The protesters reportedly chanted, "down with the Al Saud," referring to the name of the ruling Saudi royal family. They marched from al-Nimr's home village of al-Awamiya to the region's main town of Qatif, the only district in Saudi Arabia where Shiites are a majority.
One of the most senior clerics in Shiite-majority Iran, Ahmad Khatami, said that al-Nimr's execution reflected the "criminal" character of the Saudi ruling family.
"I have no doubt that this pure blood will stain the collar of the House of Saud and wipe them from the pages of history," Khatami, a member of the Assembly of Experts, was quoted as saying by the Mehr news agency.
He added: "The crime of executing Sheikh Nimr is part of a criminal pattern by this treacherous family ... the Islamic world is expected to cry out and denounce this infamous regime as much as it can."
Saudi Arabia summoned the Iranian ambassador in Riyadh over Iran’s "hostile" remarks on executions, according to the state news agency SPA.
The ministry expressed “astonishment and its utter rejection of these hostile statements, which it deemed a blatant intervention in the kingdom's affairs."
Kataib Hezbollah's leader, Abu Mahdi al-Mohandes, hailed the execution of Sheikh al-Nimr as “a crime that is added to the criminal record of Al Saud," he said, according to al-Ahd TV.
Yemen's Houthi movement has also mourned the prominent Shiite cleric, executed on Saturday.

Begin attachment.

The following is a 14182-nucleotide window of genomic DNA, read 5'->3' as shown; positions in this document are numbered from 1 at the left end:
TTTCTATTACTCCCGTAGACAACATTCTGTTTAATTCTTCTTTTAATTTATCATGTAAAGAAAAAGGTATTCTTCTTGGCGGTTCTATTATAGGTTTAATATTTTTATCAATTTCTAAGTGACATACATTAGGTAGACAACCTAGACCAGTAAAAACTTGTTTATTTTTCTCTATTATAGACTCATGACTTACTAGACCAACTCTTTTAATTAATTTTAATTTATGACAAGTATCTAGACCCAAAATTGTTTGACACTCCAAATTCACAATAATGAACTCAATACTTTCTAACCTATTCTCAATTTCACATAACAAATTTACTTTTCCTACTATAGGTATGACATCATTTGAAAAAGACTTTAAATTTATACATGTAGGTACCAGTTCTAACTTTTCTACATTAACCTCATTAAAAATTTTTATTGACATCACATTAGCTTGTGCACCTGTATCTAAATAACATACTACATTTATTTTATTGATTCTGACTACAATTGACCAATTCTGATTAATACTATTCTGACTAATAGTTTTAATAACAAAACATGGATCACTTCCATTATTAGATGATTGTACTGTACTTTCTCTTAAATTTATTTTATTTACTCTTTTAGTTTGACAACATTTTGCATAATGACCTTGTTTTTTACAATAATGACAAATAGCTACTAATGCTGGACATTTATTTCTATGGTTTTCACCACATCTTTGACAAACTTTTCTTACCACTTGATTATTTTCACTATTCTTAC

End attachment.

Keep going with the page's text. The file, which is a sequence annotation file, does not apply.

"The Al Saudi family executed today the holy warrior, the grand cleric Nimr Baqr al-Nimr after a mock trial ... a flagrant violation of human rights," an obituary on the Houthis' official Al Maseera website stated.
According to Lebanon's Supreme Islamic Shiite Council, al-Nimr's capital punishment was a serious "mistake."
"The execution of Sheikh Nimr was an execution of reason, moderation and dialogue," the council's vice president, Sheikh Abdel Amir Qabalan said in a statement.
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The brother of the executed cleric said he hopes that any reaction to al-Nimr's killing will be peaceful.
"Sheikh Nimr enjoyed high esteem in his community and within Muslim society in general and no doubt there will be reaction," Mohammed al-Nimr told Reuters by telephone. "We hope that any reactions would be confined to a peaceful framework. No one should have any reaction outside this peaceful framework. Enough bloodshed."
Saudi Arabia executed Sheikh Nimr al-Nimr on Saturday, along with 46 other people. Authorities said most of those executed were involved in a series of attacks carried out by Al Qaeda between 2003 and 2006. Al-Nimr, along with six others, were accused of orchestrating anti-government protests between 2011 and 2013 in which 20 people died. Earlier this year, Saudi Arabia’s Supreme Court rejected an appeal against the death sentence passed on the Shia cleric.
Human Rights Watch strongly criticized the Saudi executions. “Regardless of the crimes allegedly committed, executing prisoners [en masse] only further stains Saudi Arabia’s troubling human rights record,” Sarah Leah Whitson, the group’s Middle East director said, adding that al-Nimr was convicted in an “unfair” trial and that his execution “is only adding to the existing sectarian discord and unrest.”
“Saudi Arabia’s path to stability in the Eastern Province lies in ending systematic discrimination against Shia citizens, not in executions,” she said.